Crises and disruptions: educational reflections, (re)imaginings, and (re)vitalization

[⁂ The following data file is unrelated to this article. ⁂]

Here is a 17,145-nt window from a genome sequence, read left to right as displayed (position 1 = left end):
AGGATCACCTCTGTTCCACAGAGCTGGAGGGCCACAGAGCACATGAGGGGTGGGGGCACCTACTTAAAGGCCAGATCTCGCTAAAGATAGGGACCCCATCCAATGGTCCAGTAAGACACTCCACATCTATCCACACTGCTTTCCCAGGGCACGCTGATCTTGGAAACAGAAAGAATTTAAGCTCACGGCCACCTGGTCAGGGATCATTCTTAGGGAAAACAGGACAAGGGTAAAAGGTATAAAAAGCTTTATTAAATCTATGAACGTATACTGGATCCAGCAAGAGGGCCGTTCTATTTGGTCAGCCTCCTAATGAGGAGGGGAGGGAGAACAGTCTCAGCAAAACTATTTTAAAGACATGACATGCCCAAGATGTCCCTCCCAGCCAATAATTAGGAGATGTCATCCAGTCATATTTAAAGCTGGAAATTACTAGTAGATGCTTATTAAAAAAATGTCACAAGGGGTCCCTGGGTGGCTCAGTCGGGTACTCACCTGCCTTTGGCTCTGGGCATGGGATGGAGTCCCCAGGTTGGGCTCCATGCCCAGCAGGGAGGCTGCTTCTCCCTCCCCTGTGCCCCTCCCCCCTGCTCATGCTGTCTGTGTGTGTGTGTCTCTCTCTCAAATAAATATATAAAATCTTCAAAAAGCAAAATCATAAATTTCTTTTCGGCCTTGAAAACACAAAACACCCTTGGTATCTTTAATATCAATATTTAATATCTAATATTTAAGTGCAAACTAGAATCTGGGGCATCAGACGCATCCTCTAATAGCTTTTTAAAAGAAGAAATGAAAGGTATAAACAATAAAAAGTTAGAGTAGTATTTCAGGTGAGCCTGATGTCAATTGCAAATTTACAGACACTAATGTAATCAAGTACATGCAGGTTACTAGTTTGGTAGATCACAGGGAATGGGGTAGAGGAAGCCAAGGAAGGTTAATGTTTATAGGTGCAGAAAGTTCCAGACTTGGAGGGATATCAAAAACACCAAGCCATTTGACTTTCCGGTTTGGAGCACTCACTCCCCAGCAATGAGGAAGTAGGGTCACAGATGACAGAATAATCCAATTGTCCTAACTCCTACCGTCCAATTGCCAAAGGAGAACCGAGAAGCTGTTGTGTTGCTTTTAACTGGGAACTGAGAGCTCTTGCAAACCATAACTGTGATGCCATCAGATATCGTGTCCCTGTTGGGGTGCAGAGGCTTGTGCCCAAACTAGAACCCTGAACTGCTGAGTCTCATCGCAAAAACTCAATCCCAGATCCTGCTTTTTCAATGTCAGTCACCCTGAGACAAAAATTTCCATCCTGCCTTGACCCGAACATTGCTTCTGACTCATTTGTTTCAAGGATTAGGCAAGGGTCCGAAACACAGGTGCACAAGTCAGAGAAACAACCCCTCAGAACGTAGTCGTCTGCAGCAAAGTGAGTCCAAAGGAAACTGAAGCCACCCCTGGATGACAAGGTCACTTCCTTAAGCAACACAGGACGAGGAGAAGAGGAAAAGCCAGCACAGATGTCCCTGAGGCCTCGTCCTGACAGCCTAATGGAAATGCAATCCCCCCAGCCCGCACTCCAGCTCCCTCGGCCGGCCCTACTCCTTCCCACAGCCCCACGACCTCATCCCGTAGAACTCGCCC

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COVID-19 has illuminated and exacerbated inequities, yet, as a crisis, it is not exceptional in its effect on education. We start this critical essay by situating the crisis in its historical, economic, and political contexts, illustrating how crisis and violence intersect as structural conditions of late modernity, capitalism, and their education systems. Situating the current crisis contextually lays the foundation to analyse how it has been interpreted through three sets of policy imaginaries, characterised by the notions of learning loss and building back better and by solutions primarily based on techno-education. These concepts reflect and are reflective of the international aid and development paradigm during the pandemic. Building on this analysis, we present, in the final section, an alternative radical vision that calls on a sociology of possibilities and pedagogies of hope that we see to be central to a new people-centred education imaginary to disrupt current inequalities and provide a new way of doing rather than a return to a business-as-usual approach in and through education.
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